CARS microscopy is a label-free imaging method that is capable of real-time, non-contact and nondestructive examination of various biological samples.
Biology Imaging, Medical Diagnosis of Disease, Material Science
In the CARS technique, a pump beam at frequency ωp and a Stokes beam at frequency ωs interact with a sample. When the beat frequency ωp - ωs matches one of the vibrational modes in the sample, a strong anti-Stokes signal at ωas = 2ωp – ωs is generated in the phase matching direction (Fig.1). Chemically selective information can be provided by tuning into characteristic vibrational resonances in the samples.
The advantages of CARS technique are summarized as follows:
• CARS signals are 3-4 orders of magnitude stronger than those of spontaneous Raman process,
• video-rate vibrational imaging at reasonable excitation powers,
• sample photodamage is minimized, because picosecond lasers are used,
• the CARS signals are blue-shifted from the pump and Stokes frequencies, and they can be easily detected in the presence of any fluorescence background,
• an enhanced spatial resolution, because the CARS signal is generated only from the focal volume, where two beams are overlapped (Stokes and pump beams),
• the capability of three-dimensional sectioning without the need of confocal geometry,
• it does not require exogenous dyes or markers (any labeling may strongly affect the specimen properties).
The commercial CARS imaging microscope, RAMOS CARS system (Ostec), is shown below.
The RAMOS CARS imaging microscope allows a complete multimodal investigation of tissues, in particular:
• Coherent Anti Stokes Raman Microscopy (CARS), including F-CARS, E-CARS and P-CARS
• Stimulated Raman Scattering (SRS) Microscopy
• Raman confocal imaging,
• Fluorescence Life Time Imaging (FLIM) Microscopy, including FRET and FRAP,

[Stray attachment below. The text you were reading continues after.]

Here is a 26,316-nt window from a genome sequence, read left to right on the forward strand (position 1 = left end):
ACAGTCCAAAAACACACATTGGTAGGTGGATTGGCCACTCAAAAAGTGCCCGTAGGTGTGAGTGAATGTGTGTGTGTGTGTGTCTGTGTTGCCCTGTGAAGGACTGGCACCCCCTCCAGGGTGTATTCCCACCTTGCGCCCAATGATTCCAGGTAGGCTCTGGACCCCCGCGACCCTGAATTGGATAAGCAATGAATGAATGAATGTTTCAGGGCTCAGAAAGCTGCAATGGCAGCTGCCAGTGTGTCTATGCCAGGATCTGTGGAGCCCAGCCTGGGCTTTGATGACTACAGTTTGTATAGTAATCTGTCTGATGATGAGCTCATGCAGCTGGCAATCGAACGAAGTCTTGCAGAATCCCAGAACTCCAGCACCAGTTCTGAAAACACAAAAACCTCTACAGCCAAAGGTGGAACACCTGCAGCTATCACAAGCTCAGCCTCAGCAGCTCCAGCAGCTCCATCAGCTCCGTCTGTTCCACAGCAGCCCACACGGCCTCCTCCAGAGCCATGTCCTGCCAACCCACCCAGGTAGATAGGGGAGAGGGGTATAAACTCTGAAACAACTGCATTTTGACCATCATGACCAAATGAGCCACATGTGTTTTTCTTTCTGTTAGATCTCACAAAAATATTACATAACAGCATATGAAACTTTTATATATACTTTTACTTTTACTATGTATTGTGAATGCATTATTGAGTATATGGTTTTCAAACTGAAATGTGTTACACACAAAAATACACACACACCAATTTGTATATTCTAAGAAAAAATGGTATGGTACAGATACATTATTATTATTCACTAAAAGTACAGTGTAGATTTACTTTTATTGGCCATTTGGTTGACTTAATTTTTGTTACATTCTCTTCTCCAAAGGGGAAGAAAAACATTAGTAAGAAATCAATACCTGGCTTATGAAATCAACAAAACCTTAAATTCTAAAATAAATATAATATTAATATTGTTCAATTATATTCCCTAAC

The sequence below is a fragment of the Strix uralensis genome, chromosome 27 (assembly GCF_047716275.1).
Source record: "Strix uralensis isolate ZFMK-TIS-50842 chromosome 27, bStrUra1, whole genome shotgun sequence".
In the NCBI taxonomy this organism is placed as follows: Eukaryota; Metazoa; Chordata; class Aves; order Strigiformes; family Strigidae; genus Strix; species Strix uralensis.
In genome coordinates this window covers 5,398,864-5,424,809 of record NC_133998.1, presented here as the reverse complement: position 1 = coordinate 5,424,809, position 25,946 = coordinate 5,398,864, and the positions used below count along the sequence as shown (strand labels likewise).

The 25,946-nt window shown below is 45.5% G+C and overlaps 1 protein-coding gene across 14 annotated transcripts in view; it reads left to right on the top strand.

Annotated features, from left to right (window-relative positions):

• Two-Photon Excited Fluorescence (TPFE) Microscopy,
• Second-harmonic Imaging (SHG) Microscopy,
• Laser reflection & transmission imaging,
• Upconversion Luminescence,
• SONICC imaging (SONICC is an emerging technique for crystal imaging based on second harmonic generation effect found in chiral crystals).
The following examples are provided to demonstrate the quality of results.
1. CARS/TPEF imaging of cancer HeLa cells (Fig.2).
Figure 2. HeLa cells imaging. Proteins (blue color) and lipids (grey color) have been observed in the CARS mode at their characteristic vibrations of 2930 cm-1 and 2840 cm-1, respectively. Nucleic acids, strained by acridine orange, have been acquired in the red (Ribonucleic acid, RNA) and green (DNA) fluorescence channels in TPEF mode.
(Courtesy of A.Kachynski, A. Kuzmin, and P. N. Prasad, The State University of New York at Buffalo)
2. Imaging of bacteriorhodopsin (BR) crystals (Fig.3).
Figure 3. BR crystals imaging
(Arzumanyan, Grigory M. J. Am. Chem. Soc., 2016, 138 (41), p. 13457)
RAMOS CARS system represents a novel and sensitive tool for biology and materials sciences. The experimental data demonstrate that the CARS imaging approach is a fast and nondestructive technique.